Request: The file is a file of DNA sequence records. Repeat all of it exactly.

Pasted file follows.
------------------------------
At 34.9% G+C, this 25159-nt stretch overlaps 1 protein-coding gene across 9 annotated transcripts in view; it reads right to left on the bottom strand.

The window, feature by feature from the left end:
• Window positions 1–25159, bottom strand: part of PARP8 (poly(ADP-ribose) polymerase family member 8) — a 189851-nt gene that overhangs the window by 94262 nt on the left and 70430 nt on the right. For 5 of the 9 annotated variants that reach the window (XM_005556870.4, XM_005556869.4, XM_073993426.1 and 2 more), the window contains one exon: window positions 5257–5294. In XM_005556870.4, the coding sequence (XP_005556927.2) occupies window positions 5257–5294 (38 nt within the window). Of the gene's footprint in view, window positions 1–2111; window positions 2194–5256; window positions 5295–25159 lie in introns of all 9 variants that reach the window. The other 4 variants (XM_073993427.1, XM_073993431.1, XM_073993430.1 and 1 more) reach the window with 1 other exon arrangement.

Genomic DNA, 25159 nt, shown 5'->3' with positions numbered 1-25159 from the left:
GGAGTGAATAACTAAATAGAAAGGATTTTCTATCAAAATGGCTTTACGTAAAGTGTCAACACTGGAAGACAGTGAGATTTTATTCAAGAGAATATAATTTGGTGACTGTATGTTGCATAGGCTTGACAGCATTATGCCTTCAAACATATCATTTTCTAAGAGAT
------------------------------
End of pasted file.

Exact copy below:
At 34.9% G+C, this 25159-nt stretch overlaps 1 protein-coding gene across 9 annotated transcripts in view; it reads right to left on the bottom strand.

The window, feature by feature from the left end:
• Window positions 1–25159, bottom strand: part of PARP8 (poly(ADP-ribose) polymerase family member 8) — a 189851-nt gene that overhangs the window by 94262 nt on the left and 70430 nt on the right. For 5 of the 9 annotated variants that reach the window (XM_005556870.4, XM_005556869.4, XM_073993426.1 and 2 more), the window contains one exon: window positions 5257–5294. In XM_005556870.4, the coding sequence (XP_005556927.2) occupies window positions 5257–5294 (38 nt within the window). Of the gene's footprint in view, window positions 1–2111; window positions 2194–5256; window positions 5295–25159 lie in introns of all 9 variants that reach the window. The other 4 variants (XM_073993427.1, XM_073993431.1, XM_073993430.1 and 1 more) reach the window with 1 other exon arrangement.

Genomic DNA, 25159 nt, shown 5'->3' with positions numbered 1-25159 from the left:
GGAGTGAATAACTAAATAGAAAGGATTTTCTATCAAAATGGCTTTACGTAAAGTGTCAACACTGGAAGACAGTGAGATTTTATTCAAGAGAATATAATTTGGTGACTGTATGTTGCATAGGCTTGACAGCATTATGCCTTCAAACATATCATTTTCTAAGAGAT